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August 7, 2017 \ Studio
by multiple authors

Whilst we have a sense of separation from the past, by imagining ourselves in the shoes of the original makers and users, we have a whole world out there to learn from.


In our continuing ongoing series of office voices, Justin Fenton explored 10 guiding principles which have helped to map his architectural rite of passage, cleverly intertwining his autobiography as he did so. The list follows as he explained them.


We don’t operate in a vacuum of simply dealing with everyday issues. Every action has a broader context so whilst we have a sense of separation from the past, by imagining ourselves in the minds of the original makers and users we have a whole world out there to learn from even though we can’t quite touch it.


In the context of embracing these lessons of history, the past’s main lesson is that with a rigorous foundation, we can build with confidence.


Justin’s early employment in a slate quarry forged a sensibility for materiality. Whilst he hardly echoed our eponymous architectural hero breaking stone in the classic Ayn Rand novel the Fountainhead, there is a sense that early immersion in all the properties of one material substance became for him an anchoring attitude to shaping and making.


In an unusual side ways move his next employment as a housing renovation grants officer, dealing with issues of folk who didn’t have a lot of money was a great experience of a social rather than material reality in making people’s lives better.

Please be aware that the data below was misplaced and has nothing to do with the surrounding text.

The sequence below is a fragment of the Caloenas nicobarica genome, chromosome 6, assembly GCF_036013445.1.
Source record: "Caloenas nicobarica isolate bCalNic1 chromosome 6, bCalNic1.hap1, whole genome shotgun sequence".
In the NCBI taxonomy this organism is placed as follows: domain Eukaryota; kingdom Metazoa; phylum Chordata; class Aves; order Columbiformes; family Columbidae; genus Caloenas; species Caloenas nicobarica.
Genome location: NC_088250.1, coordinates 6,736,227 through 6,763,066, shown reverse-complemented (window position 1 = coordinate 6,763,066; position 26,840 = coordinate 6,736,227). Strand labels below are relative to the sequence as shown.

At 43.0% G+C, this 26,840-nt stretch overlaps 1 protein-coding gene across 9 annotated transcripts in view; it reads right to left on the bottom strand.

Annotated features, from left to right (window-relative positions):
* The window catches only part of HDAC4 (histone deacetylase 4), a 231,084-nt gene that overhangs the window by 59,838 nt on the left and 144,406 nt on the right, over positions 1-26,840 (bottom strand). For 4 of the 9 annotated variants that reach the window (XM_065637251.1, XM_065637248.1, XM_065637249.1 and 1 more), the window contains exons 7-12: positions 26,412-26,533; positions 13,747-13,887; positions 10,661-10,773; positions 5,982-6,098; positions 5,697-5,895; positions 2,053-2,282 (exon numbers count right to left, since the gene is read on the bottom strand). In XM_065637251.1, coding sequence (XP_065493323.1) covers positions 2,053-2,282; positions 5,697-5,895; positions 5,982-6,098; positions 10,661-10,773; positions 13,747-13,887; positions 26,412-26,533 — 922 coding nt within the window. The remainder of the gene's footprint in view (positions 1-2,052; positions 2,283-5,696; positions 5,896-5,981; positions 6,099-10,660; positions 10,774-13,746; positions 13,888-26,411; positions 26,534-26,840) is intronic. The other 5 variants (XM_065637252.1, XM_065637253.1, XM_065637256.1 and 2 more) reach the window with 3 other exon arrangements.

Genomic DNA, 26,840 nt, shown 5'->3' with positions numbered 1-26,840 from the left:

Relocation to Glasgow blended that material and social experience with the commerciality of city practice – enjoyably!


The McManus Gallery brought memories of the number of iterations we often have to go through to find the right answer. In another word the concept of determination is a quality of action that is not fundable, only by our personal desire to get it as right as possible.


What fuels perseverance is not necessarily that obvious, at St Andrews Cathedral in Glasgow it was clearer, we were helped by the artists we worked with, lifting our spirits to rise above the challenges of delivery of a special project.


The artistic impulse is imbued in what we do as architects. An ancient utterance is that art should be understood as ‘craft undertaken well’. In this instance the Scottish National Portrait Gallery restoration in making containers to house art was a privilege of our craft.


And a big part of that craft of making was found in the project of Literature Languages and Culture at Edinburgh University at 50 George Square, where how we embed the technological systems have come to the fore. Decisions on whether to cover up or reveal is resolved by accepting the need to work with both possibilities.


And finally understanding the chemistry of building delivery, no better brilliantly captured than in the restoration of the Glasgow School of Art work with its particular complexity of relationships, historical in the giant nature and memory of Mackintosh the original architect, the vigilance of an entire world community setting great store by its restoration, and its future users when the Art School returns to its home.

Architecture and Painting

July 17, 2017 \ Studio
by Andrew Zahn

Sometimes it is best to leave enough space for the observer to breathe, wander and let their imagination fill in the gaps.